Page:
US4747140A - Low distortion filters for separating frequency or phase modulated signals from composite signals - Google Patents

Low distortion filters for separating frequency or phase modulated signals from composite signals Download PDF

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Publication number
US4747140A
US4747140A US06946042 US94604286A US4747140A US 4747140 A US4747140 A US 4747140A US 06946042 US06946042 US 06946042 US 94604286 A US94604286 A US 94604286A US 4747140 A US4747140 A US 4747140A
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signal
filter
frequency
comb
composite
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US4411200A (en )
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John J. Gibson
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RCA Licensing Corp
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RCA Corp
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    • HELECTRICITY
    • H03BASIC ELECTRONIC CIRCUITRY
    • H03HIMPEDANCE NETWORKS, e.g. RESONANT CIRCUITS; RESONATORS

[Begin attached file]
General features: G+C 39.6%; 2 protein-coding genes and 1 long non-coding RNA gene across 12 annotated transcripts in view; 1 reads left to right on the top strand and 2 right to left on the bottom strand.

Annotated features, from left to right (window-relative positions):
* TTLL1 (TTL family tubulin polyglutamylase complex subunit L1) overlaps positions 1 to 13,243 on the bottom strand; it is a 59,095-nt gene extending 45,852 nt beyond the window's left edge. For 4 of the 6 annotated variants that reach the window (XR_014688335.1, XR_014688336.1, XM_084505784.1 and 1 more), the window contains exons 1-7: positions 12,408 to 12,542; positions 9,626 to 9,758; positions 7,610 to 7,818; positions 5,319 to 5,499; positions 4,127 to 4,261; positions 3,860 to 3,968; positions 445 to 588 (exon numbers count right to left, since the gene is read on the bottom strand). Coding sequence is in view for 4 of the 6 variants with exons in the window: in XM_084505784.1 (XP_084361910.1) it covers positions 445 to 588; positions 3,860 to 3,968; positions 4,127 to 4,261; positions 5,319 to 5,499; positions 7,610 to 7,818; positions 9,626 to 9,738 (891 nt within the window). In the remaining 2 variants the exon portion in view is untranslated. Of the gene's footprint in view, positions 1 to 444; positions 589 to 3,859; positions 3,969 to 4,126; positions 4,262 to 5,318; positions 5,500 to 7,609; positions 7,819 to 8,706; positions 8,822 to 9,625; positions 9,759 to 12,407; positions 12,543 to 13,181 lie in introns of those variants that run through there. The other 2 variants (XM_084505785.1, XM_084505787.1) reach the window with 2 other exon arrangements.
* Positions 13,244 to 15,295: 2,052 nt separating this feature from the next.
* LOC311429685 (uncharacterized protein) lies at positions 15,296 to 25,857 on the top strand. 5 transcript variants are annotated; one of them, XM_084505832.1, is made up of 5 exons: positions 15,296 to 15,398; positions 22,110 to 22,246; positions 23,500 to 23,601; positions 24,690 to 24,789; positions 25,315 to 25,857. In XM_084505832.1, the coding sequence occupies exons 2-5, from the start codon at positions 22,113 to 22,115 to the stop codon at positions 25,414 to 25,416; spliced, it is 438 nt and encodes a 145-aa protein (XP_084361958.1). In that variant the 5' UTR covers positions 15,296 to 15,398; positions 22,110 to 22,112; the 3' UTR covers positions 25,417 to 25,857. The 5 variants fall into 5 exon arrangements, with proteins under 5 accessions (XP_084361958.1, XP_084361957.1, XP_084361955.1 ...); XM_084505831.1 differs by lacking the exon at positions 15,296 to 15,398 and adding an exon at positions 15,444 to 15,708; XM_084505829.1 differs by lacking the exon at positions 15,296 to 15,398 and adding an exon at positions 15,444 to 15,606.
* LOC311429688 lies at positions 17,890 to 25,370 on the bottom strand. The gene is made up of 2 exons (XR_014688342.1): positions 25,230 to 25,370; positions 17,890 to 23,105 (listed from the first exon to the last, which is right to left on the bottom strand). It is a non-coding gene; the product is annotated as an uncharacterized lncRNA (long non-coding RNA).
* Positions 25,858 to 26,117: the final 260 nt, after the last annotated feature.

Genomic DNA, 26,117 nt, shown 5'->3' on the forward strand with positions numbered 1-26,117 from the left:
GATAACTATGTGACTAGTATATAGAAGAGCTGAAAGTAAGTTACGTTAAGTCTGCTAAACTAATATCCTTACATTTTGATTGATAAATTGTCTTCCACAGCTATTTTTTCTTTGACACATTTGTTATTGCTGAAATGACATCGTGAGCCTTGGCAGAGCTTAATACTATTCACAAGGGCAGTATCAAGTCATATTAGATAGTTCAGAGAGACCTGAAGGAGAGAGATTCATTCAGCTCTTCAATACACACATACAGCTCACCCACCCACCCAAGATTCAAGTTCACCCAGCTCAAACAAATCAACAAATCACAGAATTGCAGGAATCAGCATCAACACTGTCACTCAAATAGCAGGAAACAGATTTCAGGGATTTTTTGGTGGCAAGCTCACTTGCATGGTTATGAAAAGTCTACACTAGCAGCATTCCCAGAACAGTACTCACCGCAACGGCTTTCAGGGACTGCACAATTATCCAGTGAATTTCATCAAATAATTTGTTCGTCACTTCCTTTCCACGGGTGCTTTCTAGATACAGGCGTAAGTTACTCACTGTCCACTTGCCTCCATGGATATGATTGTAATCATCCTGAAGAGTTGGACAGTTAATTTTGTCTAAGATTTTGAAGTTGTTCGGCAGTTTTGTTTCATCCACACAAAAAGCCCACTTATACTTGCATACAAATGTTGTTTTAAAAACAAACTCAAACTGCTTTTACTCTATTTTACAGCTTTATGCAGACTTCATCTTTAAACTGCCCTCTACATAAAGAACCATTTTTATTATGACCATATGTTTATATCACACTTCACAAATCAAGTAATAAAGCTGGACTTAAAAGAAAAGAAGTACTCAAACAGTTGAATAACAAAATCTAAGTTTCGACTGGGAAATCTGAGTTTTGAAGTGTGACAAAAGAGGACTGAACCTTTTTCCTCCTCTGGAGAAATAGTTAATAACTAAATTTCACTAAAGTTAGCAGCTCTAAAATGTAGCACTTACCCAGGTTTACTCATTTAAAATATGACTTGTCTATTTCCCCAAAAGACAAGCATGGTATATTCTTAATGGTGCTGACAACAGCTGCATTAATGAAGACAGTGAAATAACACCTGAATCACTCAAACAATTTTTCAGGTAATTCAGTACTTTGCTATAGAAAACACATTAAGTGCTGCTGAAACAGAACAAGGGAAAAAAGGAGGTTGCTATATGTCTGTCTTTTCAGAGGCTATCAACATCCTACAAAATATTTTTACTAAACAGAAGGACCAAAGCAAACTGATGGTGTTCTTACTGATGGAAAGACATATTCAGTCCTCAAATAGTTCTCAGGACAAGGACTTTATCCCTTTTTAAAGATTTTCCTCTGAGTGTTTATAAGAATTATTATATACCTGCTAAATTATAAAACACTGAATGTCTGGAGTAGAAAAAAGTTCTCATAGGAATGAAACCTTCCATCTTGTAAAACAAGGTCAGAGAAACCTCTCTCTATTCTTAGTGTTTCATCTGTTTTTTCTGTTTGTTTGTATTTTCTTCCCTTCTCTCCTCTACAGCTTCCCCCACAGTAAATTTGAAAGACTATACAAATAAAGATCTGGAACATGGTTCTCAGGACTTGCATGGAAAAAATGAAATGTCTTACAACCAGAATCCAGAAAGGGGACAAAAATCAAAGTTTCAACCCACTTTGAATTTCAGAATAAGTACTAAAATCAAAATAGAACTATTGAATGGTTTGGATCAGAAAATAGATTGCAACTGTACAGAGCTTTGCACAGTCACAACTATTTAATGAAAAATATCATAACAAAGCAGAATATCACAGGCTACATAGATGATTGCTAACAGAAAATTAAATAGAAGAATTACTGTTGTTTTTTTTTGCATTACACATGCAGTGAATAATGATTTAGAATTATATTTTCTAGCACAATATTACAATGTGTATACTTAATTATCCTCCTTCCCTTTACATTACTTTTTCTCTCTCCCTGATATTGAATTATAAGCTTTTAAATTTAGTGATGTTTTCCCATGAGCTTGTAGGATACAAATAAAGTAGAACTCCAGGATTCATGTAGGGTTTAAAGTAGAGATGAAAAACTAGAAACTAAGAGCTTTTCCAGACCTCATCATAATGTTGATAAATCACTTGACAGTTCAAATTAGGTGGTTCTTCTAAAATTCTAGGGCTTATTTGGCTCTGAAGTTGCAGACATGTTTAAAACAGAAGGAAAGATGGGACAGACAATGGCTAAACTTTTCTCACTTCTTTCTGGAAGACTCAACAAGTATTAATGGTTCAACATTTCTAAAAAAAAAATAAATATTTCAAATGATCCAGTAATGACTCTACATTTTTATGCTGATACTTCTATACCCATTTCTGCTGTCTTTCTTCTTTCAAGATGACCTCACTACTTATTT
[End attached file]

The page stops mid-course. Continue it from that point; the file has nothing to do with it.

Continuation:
• H03H15/00Transversal filters
    • HELECTRICITY
    • H04ELECTRIC COMMUNICATION TECHNIQUE
    • H04BTRANSMISSION
    • H04B1/00Details of transmission systems, not covered by a single one of groups H04B3/00 - H04B13/00; Details of transmission systems not characterised by the medium used for transmission
    • H04B1/06Receivers
    • H04B1/16Circuits
    • H04B1/1646Circuits adapted for the reception of stereophonic signals

Abstract

A circuit for separating FM signals from a composite signal utilizes a comb filter having successive frequency response nulls which span the frequency spectrum of the FM signal to be separated. The comb filter response is phase linear and defines the pass-band of the desired signal. A nonideal or phase nonlinear bandpass filter can be cascaded with the comb filter to attenuate out of band signals. The cascade combination of the comb filter and nonlinear bandpass filters is a cost effective substitute for the conventional, complicated phase linear bandpass filter having a boxcar frequency response traditionally used to separate FM signals.

Description

This invention relates to the separation of phase or frequency modulated signals from composite signals.

BACKGROUND OF THE INVENTION